You’ll be surprised just how rewarding a family trip abroad can be. We were! Here are 10+ tips that made our travelling with kids in India a breeze.
Travelling with kids: Getting around India
Getting around Rajasthan is straightforward. You will probably travel between towns and cities by either train or hired taxi. Indian trains are a great experience – and an overnight train will save you a night’s accommodation and is bound to be a highlight of your child’s adventure.
For a family, you’ll probably book a first-class air-conditioned 4-bunk compartment.
- Bedding is supplied, but we used the sleeping bags we brought home.
- Pack lots of snacks and drinks
- Use the toilets early into the trip. By morning the toilets will be nowhere near as fresh (read: very unpleasant)
- Hand sanitiser: use it often and thoroughly
You will probably flag down an autorickshaw (or tuk-tuk) for short journeys. This is a great option if you have been out walking and little feet are starting to drag – there will always be one nearby to take you back to where you started! But, again, you won’t be strapped in and will be sharing the road with other assorted and unpredictable traffic. We always held Meg tightly on our laps. After a few initial white-knuckle rides, she got used to and enjoyed tuk-tuk travel. Again – we had no incidents, but that doesn’t mean they don’t happen.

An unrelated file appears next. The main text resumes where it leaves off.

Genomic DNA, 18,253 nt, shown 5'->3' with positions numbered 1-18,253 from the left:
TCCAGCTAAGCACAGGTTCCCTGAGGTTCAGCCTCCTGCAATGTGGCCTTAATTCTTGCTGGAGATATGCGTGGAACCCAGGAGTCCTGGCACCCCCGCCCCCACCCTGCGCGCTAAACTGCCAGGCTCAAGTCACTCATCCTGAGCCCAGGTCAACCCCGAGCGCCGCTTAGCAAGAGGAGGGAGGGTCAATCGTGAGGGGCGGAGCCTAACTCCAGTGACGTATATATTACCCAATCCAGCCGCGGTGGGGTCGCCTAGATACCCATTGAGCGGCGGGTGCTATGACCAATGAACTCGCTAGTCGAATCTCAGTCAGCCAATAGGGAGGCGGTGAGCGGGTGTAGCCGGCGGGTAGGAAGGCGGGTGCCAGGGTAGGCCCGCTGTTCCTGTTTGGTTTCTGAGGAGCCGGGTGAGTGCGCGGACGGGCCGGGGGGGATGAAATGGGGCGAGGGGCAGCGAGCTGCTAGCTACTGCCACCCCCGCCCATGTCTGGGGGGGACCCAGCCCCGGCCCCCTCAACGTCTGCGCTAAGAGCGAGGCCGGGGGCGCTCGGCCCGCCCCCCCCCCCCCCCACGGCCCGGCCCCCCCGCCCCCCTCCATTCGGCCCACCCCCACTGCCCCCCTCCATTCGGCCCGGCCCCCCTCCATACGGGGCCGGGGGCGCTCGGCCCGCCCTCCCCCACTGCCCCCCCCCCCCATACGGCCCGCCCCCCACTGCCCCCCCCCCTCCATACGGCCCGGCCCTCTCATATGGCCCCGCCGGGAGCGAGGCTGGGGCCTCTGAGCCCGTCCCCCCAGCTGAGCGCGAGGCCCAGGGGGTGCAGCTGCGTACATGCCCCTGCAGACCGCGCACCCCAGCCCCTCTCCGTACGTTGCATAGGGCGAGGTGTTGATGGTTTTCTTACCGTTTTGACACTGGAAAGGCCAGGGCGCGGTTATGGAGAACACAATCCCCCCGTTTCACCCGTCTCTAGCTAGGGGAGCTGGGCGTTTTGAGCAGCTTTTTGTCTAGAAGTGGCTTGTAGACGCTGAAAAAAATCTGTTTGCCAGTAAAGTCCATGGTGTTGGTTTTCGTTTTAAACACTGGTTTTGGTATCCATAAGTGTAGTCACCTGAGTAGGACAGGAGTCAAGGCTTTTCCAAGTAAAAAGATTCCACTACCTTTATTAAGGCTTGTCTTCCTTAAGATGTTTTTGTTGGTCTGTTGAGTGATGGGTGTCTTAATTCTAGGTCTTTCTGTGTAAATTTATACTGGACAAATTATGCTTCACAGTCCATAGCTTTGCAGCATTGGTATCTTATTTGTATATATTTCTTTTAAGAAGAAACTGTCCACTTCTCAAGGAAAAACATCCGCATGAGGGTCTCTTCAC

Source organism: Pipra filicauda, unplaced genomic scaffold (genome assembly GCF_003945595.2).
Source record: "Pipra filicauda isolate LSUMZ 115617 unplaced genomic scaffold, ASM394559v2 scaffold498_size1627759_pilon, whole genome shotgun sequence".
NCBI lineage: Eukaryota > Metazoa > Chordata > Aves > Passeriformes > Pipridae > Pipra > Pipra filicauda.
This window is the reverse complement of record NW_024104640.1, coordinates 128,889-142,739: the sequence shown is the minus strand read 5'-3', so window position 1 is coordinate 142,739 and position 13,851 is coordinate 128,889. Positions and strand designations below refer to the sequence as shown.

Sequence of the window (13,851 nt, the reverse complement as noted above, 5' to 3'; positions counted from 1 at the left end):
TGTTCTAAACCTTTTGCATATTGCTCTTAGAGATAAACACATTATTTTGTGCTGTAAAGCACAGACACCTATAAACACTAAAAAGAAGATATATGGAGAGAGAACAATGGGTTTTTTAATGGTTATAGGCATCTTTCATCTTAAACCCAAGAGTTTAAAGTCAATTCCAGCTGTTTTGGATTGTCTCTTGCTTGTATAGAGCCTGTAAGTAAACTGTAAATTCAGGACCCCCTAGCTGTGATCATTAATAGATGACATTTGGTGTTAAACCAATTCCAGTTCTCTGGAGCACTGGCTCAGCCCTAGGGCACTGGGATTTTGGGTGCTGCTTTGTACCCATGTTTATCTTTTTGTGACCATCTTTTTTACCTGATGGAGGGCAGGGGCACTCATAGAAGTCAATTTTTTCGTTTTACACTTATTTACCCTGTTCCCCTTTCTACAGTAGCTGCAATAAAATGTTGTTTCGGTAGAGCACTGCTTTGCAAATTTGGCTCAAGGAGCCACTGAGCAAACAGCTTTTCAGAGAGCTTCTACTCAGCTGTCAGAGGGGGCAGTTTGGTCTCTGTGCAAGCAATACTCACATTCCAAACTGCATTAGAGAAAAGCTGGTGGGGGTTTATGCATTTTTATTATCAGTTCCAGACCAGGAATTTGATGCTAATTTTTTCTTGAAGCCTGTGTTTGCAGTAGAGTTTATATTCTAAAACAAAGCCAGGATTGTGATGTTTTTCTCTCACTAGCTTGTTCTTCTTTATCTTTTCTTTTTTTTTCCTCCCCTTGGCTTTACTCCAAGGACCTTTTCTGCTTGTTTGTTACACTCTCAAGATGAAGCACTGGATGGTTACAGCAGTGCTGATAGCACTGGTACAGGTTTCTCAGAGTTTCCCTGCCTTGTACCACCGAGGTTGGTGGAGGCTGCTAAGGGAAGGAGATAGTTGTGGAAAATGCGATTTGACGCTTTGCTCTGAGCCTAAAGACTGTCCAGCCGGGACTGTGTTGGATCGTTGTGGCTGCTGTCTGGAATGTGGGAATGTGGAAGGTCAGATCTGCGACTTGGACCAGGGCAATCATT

You’ll most likely use a taxi and driver between smaller towns and within cities. This is an excellent option for families – it’s economical, and your driver will wait while you visit a site and then drive you on to the next. It is a very flexible way to get around. It is, however, unlikely your taxi will have working seat belts, making car seats redundant. So, you will have to leave it up to the skill of your driver and karma to ensure a safe drive. This can be challenging for a parent who is used to strapping a child into a 5-point harness. But, we had no close calls or incidents. The reduction in safety features in India is one of many good reasons to ensure comprehensive medical coverage on your travel insurance.
Travelling with kids: Food and snacks in India
You may wish to pack some of your child’s favourite snack foods for a familiar taste of home whilst they are still adjusting to their new environment. The variety of biscuits, chips and sweets/lollies in India will feel familiar to most youngsters. We found it relatively tricky to find cereals, pieces of bread and spreads, so you may wish to pack some peanut butter or jam if your children are particular about their breakfast. Most places we stayed at did offer toast as a breakfast option.